• 150,000+ documents available
  • Just £6.99 a month

Not the one? Search for your essay title...
  • Join over 1.2 million students every month
  • Accelerate your learning by 29%
  • Unlimited access from just £6.99 per month

See related essaysSee related essays

Related AS and A Level Fields & Forces essays

  1. Peer reviewed

    Investigating the forces acting on a trolley on a ramp

    5 star(s)

    From here, it was possible to convert each of these percentages into an actual uncertainty. While this may have appeared to have been a lot, there was a lot of error in the experimental setup, despite best efforts to reduce systematic error.

  2. What Affects the Strength of Magnetism Exerted By an Electromagnet?

    What is an 'Electromagnet?' An 'Electromagnet' is often a core of metal with magnetic capabilities (Iron, Cobalt or Nickel) in a coil of wire. When the wire has no current flowing through, the metal possesses no magnetic ability. However, when the current is passed through the wire, the core has magnetism induced into it.

  1. Force of friction

    against the applied force was plotted. B. Coefficients of friction for the wooden blocks 5. The spring balance was connected to a wooden block. It was then pulled slowly until the block started to move. The value of the applied force () that just set the block in motion was recorded.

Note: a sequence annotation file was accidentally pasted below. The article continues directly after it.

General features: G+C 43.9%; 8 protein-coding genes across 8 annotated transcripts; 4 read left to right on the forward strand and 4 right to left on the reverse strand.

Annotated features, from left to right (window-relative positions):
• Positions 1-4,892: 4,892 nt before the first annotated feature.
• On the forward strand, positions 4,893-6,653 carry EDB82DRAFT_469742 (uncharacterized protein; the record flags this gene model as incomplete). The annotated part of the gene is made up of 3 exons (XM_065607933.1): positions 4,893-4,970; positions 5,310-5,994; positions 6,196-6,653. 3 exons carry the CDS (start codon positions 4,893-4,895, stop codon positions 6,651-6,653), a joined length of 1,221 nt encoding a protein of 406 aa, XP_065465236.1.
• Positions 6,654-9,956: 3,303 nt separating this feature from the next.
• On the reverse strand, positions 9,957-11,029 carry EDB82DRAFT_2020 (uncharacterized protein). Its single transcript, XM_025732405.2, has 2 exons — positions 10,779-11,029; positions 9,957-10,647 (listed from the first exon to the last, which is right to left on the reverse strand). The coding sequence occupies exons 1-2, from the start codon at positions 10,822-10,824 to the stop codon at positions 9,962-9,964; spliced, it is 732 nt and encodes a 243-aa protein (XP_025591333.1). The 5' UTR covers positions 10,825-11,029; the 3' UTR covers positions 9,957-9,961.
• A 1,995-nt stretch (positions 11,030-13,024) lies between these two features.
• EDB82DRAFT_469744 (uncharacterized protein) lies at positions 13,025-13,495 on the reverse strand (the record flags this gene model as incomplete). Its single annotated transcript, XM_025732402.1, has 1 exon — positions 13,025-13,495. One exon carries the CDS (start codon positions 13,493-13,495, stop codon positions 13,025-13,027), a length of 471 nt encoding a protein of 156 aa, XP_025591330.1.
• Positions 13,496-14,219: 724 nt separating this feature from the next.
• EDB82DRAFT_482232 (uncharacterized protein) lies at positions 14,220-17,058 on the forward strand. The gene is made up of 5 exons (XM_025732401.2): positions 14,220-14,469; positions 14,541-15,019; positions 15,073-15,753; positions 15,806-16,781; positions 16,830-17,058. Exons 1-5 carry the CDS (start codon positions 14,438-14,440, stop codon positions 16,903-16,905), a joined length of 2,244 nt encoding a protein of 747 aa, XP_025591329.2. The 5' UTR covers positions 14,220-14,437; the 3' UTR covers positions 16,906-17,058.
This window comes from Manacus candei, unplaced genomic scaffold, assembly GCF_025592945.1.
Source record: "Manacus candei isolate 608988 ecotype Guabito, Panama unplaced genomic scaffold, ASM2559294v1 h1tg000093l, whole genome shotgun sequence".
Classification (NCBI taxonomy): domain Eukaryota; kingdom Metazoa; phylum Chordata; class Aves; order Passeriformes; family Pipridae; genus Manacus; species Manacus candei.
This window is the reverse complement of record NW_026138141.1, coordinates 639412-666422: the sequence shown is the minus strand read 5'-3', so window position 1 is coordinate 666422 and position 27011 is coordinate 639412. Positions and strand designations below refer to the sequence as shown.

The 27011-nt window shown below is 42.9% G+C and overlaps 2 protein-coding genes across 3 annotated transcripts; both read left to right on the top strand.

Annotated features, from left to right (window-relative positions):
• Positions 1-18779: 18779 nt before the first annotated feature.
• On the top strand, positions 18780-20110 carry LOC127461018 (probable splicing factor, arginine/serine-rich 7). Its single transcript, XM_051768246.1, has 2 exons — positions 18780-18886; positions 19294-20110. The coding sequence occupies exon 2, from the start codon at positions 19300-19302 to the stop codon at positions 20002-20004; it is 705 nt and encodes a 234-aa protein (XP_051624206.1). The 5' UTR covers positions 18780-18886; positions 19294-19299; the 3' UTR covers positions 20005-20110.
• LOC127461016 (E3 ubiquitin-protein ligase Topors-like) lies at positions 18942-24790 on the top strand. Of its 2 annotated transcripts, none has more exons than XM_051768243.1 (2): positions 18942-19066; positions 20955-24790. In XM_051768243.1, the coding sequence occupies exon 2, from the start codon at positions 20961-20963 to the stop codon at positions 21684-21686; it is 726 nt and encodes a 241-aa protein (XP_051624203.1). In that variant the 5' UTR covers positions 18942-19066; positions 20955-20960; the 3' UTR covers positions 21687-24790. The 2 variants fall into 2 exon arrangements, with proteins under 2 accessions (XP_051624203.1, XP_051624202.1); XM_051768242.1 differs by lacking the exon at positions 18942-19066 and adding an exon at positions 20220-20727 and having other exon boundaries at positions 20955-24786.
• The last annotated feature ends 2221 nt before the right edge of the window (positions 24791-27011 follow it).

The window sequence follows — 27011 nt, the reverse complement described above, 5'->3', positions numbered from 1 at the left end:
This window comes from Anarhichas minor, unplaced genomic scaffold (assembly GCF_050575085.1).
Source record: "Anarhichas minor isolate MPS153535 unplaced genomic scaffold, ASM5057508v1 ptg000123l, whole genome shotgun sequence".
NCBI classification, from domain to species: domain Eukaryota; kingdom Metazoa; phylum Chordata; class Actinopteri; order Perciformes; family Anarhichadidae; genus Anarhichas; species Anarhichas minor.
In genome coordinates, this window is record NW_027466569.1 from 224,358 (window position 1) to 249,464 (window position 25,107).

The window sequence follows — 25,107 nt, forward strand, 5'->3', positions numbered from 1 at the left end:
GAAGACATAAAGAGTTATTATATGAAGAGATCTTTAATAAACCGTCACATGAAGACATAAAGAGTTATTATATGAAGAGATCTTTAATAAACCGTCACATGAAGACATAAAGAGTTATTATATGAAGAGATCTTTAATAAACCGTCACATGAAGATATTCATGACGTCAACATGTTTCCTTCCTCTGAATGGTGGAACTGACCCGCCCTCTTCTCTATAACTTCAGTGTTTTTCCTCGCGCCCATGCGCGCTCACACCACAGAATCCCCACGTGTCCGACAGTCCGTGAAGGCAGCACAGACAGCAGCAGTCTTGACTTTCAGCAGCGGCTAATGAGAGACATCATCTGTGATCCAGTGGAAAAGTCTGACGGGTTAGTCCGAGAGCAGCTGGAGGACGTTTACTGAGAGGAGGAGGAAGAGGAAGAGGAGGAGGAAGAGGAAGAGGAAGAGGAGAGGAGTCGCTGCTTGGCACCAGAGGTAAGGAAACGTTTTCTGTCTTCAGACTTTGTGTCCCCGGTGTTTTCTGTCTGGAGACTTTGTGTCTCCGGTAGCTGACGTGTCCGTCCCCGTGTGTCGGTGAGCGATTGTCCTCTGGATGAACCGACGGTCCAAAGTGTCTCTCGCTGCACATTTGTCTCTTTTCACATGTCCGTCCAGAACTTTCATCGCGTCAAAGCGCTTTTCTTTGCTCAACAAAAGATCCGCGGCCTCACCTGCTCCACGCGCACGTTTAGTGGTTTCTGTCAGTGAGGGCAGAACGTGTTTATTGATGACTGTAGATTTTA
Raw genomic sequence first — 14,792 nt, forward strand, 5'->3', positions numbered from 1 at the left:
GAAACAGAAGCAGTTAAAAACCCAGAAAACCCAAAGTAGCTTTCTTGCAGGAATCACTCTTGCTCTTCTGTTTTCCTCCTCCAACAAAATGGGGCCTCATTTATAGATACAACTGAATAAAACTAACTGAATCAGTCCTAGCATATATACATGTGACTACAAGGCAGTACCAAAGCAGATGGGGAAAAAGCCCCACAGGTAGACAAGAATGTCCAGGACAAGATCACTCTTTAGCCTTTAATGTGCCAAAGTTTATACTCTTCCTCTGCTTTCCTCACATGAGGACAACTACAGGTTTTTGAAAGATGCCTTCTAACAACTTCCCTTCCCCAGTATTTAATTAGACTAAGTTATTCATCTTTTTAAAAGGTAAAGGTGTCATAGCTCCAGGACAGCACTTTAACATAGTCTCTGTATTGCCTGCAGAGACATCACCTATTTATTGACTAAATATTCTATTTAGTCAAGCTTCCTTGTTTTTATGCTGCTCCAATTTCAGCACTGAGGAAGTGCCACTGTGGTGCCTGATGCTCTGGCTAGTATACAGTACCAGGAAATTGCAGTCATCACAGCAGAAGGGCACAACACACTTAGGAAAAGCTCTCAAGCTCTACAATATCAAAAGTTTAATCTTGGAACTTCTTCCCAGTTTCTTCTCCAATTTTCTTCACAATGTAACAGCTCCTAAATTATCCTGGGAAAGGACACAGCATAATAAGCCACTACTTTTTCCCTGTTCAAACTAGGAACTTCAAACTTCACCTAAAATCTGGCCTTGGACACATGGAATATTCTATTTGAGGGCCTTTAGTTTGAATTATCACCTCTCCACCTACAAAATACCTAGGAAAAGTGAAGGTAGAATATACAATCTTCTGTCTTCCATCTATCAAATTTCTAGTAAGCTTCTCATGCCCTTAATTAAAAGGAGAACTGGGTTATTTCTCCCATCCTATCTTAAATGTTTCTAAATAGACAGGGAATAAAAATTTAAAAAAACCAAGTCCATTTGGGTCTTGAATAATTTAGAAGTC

2. Investigating the Mechanics of the 100 Metre Sprint

    This table shows Maurice Greene's split time and speed in 10 metres interval. Distance (m) Time (s) Speed (m/s) 0 0.00 0.00 10 1.71 8.71 20 2.75 10.47 30 3.67 11.14 40 4.55 11.50 50 5.42 11.67 60 6.27 11.80 70 7.12 11.68 80 7.98 11.57 90 8.85 11.51 100

  1. Charge To Mass Ratio For An Electron

    second, because any equation of motion which involves electrodynamics forces on the electron brings the charge and mass together as this ratio. Just before 1900, many workers were doing experiments with electrical discharges in low pressure gases, and in particular, with "cathode rays", strange emanations from discharge cathodes, which could

  2. Investigation to find out what affects the size of a shadow.

    So the further away the object is less light gets blocked out. To show how this works I will go on to draw a scale diagram, which will show roughly how big the shadows, will be. Distance from screen (cm)

  1. Maths Coursework – Artic Research

    Total time is 2T = 2 ? 0.258 = 0.516 = 31 minutes 36 seconds. The next observation site will be east of the base camp, at 90?. Base camp Observation site Resultant velocity Aircraft speed 200 kmh-1 Wind speed 50 km h-1 Speed of aircraft = 200 kmh-1 +

  2. A1 Force of friction(TG)

    from the graph. The slope of the straight line () = 0.26 10. Repeat steps 5 to 9 by replacing the wooden block with the bricks. Find the values of�s and�k for the bricks. Number of blocks 1 2 3 4 Applied force (F)

  • Over 160,000 pieces
    of student written work
  • Annotated by
    experienced teachers
  • Ideas and feedback to
    improve your own work